The English Court of Appeal in Watson v Kea Investments Limited  EWCA Civ 1759 has given guidance on how interest is claimed and assessed in breach of trust cases. This is the latest case in the long-running litigation brought by Sir Owen Glenn against his former business partner Eric Watson.
The Court accepted that interest ought to be awarded at 6.5% as a proxy for profit, and upheld the equitable compensation award of £43.5m owing to Sir Owen's Kea Investments Limited. The rate of 6.5% represented approximately the return expected by trustees with a medium risk profile at the relevant time.
Mr Watson argued that the rate should have been fixed by reference to borrowing or deposit rates, which would have reduced the sum payable by as much as £20m. The Court rejected this: interest ought to represent the return that the trust fund should have received, in reality.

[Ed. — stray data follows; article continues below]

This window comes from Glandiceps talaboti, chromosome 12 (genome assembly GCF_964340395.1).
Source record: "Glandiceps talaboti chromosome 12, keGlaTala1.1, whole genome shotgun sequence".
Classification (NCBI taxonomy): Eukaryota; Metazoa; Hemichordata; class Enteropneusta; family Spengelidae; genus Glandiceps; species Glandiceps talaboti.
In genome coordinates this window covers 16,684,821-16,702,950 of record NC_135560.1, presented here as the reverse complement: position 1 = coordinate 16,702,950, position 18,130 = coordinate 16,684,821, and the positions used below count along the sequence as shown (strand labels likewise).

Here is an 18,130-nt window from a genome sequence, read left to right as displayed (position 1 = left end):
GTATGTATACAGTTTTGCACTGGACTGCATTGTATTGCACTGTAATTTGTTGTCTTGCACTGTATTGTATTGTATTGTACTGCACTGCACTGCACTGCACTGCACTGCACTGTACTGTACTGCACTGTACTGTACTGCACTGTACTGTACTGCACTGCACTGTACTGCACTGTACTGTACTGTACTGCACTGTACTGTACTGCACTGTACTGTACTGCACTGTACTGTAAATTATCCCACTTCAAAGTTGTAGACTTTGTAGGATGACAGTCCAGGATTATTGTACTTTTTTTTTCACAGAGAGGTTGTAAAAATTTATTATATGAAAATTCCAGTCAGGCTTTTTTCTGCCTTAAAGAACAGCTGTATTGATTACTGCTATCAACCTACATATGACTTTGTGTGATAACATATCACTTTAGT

This case demonstrates the courts’ discretion to make awards that align with a hypothetical total return with regard to economic realities over the time period in question.
In addition, the Court held that for awards of interest payments, the liability of a constructive trustee is the same as that of an express trustee. Therefore, higher interest rates based on objective evidence can be awarded in any case where the defendant is liable as a constructive trustee, including many fraud cases.
See the Court's decision here.